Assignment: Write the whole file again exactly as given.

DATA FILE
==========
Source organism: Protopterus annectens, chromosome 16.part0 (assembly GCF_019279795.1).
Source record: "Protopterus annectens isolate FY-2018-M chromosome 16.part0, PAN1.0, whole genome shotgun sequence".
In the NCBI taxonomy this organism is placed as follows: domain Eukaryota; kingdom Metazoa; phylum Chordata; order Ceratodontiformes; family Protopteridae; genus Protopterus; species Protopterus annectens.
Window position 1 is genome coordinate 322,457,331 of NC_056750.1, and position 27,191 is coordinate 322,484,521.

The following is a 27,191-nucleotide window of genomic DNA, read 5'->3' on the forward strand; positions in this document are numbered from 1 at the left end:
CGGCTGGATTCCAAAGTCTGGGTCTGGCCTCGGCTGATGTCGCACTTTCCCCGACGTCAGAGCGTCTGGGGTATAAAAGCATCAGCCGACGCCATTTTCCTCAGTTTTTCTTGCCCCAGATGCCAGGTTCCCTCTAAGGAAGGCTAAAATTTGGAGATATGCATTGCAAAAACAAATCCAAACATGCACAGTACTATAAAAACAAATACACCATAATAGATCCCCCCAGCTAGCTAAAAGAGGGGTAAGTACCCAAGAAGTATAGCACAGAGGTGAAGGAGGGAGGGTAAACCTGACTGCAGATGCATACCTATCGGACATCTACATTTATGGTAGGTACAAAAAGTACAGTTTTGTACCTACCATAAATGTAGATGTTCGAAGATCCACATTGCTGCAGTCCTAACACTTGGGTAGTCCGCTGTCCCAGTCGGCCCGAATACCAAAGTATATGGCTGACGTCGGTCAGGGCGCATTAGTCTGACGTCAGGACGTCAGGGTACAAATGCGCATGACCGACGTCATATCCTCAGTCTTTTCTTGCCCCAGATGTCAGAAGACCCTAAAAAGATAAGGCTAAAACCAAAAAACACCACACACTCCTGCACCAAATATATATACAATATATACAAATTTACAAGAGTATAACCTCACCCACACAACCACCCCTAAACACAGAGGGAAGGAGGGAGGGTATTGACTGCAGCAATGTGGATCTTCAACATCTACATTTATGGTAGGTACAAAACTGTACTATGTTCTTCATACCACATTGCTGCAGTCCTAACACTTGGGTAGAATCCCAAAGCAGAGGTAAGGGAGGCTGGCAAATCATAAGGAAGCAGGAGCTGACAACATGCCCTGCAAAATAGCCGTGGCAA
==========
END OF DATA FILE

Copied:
Source organism: Protopterus annectens, chromosome 16.part0 (assembly GCF_019279795.1).
Source record: "Protopterus annectens isolate FY-2018-M chromosome 16.part0, PAN1.0, whole genome shotgun sequence".
In the NCBI taxonomy this organism is placed as follows: domain Eukaryota; kingdom Metazoa; phylum Chordata; order Ceratodontiformes; family Protopteridae; genus Protopterus; species Protopterus annectens.
Window position 1 is genome coordinate 322,457,331 of NC_056750.1, and position 27,191 is coordinate 322,484,521.

The following is a 27,191-nucleotide window of genomic DNA, read 5'->3' on the forward strand; positions in this document are numbered from 1 at the left end:
CGGCTGGATTCCAAAGTCTGGGTCTGGCCTCGGCTGATGTCGCACTTTCCCCGACGTCAGAGCGTCTGGGGTATAAAAGCATCAGCCGACGCCATTTTCCTCAGTTTTTCTTGCCCCAGATGCCAGGTTCCCTCTAAGGAAGGCTAAAATTTGGAGATATGCATTGCAAAAACAAATCCAAACATGCACAGTACTATAAAAACAAATACACCATAATAGATCCCCCCAGCTAGCTAAAAGAGGGGTAAGTACCCAAGAAGTATAGCACAGAGGTGAAGGAGGGAGGGTAAACCTGACTGCAGATGCATACCTATCGGACATCTACATTTATGGTAGGTACAAAAAGTACAGTTTTGTACCTACCATAAATGTAGATGTTCGAAGATCCACATTGCTGCAGTCCTAACACTTGGGTAGTCCGCTGTCCCAGTCGGCCCGAATACCAAAGTATATGGCTGACGTCGGTCAGGGCGCATTAGTCTGACGTCAGGACGTCAGGGTACAAATGCGCATGACCGACGTCATATCCTCAGTCTTTTCTTGCCCCAGATGTCAGAAGACCCTAAAAAGATAAGGCTAAAACCAAAAAACACCACACACTCCTGCACCAAATATATATACAATATATACAAATTTACAAGAGTATAACCTCACCCACACAACCACCCCTAAACACAGAGGGAAGGAGGGAGGGTATTGACTGCAGCAATGTGGATCTTCAACATCTACATTTATGGTAGGTACAAAACTGTACTATGTTCTTCATACCACATTGCTGCAGTCCTAACACTTGGGTAGAATCCCAAAGCAGAGGTAAGGGAGGCTGGCAAATCATAAGGAAGCAGGAGCTGACAACATGCCCTGCAAAATAGCCGTGGCAA